Crash Kings and their mastery of keyboards

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I have to admit that Crash Kings surprised me. I don’t typically listen to anything softer than double bass drums being thundered deep into my eardrums, but I do have my exceptions. Cage The Elephant, The Raconteurs, and Modest Mouse are my three favorite slightly softer alternative bands, and they are the only ones of that type that I will even listen to, but I had no expectations of branching out to a keyboard-driven mellow rock outfit. Not until Crash Kings.

The thing about Crash Kings is that they have all the soul of a loud and rowdy rock band, but the over-the-top stridency of normal rock distortion is strangely lacking. It’s almost as if these guys got lost on their way to the concert, walked into a piano recital hall and decided to play there instead. The thing is though, their keyboard-rock outfit works. The whole sound is like nothing I’ve ever heard before, and that’s a rare experience in today’s cookie-cutter music industry.

Crash Kings’ eponymous debut is the only album they have out right now, and it was released back in May of 2009. That may seem like not too long ago, but it is enough time for people to completely forget a band that never got too much press in the first place. This album is great, to say the least. Everything about it emanates innovation and originality.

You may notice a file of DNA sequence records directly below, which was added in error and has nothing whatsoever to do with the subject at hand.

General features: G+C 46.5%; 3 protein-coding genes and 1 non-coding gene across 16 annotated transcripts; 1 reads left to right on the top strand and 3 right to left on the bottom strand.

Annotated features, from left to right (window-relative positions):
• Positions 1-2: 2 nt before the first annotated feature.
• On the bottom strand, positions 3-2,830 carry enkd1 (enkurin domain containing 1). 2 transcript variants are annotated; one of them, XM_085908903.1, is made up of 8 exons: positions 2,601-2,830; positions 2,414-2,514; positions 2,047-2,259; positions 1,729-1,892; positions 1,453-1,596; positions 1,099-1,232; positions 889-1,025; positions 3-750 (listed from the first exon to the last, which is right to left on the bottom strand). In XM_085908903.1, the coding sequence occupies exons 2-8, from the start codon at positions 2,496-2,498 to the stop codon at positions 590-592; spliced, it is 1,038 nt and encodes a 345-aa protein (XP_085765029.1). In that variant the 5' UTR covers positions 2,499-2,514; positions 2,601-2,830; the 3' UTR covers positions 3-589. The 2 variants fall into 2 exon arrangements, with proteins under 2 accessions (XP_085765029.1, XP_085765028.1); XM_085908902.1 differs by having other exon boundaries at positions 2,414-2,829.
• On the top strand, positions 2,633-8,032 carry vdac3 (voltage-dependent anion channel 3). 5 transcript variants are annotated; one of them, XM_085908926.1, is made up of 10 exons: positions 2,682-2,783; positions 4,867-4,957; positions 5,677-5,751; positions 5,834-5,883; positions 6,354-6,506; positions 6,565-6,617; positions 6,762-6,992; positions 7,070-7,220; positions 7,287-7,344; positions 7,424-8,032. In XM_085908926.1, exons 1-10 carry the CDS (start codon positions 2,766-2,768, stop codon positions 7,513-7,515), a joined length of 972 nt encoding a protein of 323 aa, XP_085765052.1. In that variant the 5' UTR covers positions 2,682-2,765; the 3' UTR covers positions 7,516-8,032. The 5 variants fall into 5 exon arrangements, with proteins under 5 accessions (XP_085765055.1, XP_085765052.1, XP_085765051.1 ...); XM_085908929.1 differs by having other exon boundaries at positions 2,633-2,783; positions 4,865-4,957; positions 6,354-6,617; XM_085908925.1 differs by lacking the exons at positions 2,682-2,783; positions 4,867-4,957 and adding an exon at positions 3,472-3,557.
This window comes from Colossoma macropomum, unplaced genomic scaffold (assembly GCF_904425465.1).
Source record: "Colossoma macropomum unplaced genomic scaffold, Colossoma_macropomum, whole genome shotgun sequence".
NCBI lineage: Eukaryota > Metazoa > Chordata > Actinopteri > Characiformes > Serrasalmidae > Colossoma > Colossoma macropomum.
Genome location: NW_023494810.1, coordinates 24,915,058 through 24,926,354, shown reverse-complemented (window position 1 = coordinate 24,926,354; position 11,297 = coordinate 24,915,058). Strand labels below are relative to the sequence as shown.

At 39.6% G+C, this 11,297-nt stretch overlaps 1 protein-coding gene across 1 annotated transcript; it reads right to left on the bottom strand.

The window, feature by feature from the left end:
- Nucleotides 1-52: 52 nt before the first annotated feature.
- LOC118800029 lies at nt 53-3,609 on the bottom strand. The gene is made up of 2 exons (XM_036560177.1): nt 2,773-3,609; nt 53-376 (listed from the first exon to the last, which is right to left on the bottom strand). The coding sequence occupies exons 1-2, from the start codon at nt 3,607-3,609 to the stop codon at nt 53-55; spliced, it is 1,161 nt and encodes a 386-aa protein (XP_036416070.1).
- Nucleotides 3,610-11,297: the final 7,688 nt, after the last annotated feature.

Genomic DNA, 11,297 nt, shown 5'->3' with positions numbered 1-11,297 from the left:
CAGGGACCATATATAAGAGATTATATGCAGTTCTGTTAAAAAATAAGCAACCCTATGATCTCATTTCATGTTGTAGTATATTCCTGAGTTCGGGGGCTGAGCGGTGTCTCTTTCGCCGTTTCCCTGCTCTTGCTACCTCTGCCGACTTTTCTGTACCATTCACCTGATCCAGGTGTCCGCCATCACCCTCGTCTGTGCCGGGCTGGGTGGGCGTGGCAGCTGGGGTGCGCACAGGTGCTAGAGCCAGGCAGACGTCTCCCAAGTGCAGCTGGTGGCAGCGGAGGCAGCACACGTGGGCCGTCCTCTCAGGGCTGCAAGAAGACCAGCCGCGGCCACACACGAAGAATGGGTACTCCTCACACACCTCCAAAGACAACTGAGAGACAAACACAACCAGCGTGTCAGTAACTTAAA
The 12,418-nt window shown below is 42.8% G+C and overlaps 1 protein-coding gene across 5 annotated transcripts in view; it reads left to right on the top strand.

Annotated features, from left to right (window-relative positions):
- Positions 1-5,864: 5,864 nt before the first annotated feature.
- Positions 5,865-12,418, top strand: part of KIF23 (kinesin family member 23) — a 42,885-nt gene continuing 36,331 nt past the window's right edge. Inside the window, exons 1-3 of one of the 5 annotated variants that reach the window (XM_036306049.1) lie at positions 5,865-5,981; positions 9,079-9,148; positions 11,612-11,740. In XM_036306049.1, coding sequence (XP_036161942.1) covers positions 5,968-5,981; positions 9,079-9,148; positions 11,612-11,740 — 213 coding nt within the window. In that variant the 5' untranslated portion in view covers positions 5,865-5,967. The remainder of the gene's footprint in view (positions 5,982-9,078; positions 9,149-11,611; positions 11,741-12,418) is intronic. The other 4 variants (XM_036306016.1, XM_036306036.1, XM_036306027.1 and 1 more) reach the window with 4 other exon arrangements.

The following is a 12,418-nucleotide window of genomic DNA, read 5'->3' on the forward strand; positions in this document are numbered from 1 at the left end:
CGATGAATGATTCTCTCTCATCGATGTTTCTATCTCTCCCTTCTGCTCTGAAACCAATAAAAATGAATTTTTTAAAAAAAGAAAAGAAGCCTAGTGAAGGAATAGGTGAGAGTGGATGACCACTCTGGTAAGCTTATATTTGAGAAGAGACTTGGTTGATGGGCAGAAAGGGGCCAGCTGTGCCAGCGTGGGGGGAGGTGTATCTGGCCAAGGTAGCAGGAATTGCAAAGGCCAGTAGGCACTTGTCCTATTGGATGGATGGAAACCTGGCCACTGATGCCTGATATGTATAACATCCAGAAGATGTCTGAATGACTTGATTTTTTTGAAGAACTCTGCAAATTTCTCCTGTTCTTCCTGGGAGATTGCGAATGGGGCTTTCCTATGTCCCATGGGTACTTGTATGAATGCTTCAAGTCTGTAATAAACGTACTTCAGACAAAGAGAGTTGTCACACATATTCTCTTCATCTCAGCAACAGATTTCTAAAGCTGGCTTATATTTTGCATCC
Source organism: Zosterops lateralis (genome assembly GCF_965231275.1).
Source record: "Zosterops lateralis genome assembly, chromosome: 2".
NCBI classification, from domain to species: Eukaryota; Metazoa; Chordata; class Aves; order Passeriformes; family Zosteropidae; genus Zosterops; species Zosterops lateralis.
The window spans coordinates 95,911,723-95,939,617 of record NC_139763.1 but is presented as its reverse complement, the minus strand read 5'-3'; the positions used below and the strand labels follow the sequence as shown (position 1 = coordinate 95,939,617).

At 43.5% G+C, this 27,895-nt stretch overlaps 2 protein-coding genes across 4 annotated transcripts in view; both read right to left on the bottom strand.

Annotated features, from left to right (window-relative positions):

Tony Beliveau, the band’s vocalist and keyboardist, sounds like the reincarnation of Freddie Mercury, if Freddie Mercury had a slightly lower resting tone. The lyrics are made clever and ingenious by being easily relatable and yet not too cliché at the same time. The guitar work isn’t too overwhelming, but neither is it too sedate to be heard. The true defining gem of Crash Kings is the keyboarding; it’s what sets them apart from other alternative bands.

Most songs on the album are introduced by the keyboard, and then the keyboard continues to be the backbone of each song. Much like how the bass guitar can sometimes be used at the front of the musical foreground, the keyboard has the same capacity, as is amply exemplified by Crash Kings. Even though the keyboard lends itself to a slower style of music, the band manages to keep up the tempo and avoid the usual melancholy of blues that comes with the use of the ivory keys.

Crash Kings is a new experience for music listeners from all walks of life. Odds are that you will love this band if you like any kind of rock or alternative music. I am a metal connoisseur, and yet Crash Kings managed to capture my interest. Some standout tracks on their eponymous album are “Mountain Man,” “Come Away,” and “14 Arms,” all of which are unique and intriguing for their own reasons. My advice is to just listen to this album. If it doesn’t catch you on the first run-through, do one more. This album is worth it.

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